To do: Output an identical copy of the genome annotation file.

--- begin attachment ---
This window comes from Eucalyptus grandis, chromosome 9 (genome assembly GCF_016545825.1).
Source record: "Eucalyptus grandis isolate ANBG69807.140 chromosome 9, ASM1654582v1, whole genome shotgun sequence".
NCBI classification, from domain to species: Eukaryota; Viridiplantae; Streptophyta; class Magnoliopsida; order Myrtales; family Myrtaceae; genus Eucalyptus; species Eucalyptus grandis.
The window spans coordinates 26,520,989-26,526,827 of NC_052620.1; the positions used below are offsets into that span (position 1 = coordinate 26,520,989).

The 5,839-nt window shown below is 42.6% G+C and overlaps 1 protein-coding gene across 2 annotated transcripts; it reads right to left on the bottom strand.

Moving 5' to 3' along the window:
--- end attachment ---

This window comes from Eucalyptus grandis, chromosome 9 (genome assembly GCF_016545825.1).
Source record: "Eucalyptus grandis isolate ANBG69807.140 chromosome 9, ASM1654582v1, whole genome shotgun sequence".
NCBI classification, from domain to species: Eukaryota; Viridiplantae; Streptophyta; class Magnoliopsida; order Myrtales; family Myrtaceae; genus Eucalyptus; species Eucalyptus grandis.
The window spans coordinates 26,520,989-26,526,827 of NC_052620.1; the positions used below are offsets into that span (position 1 = coordinate 26,520,989).

The 5,839-nt window shown below is 42.6% G+C and overlaps 1 protein-coding gene across 2 annotated transcripts; it reads right to left on the bottom strand.

Moving 5' to 3' along the window: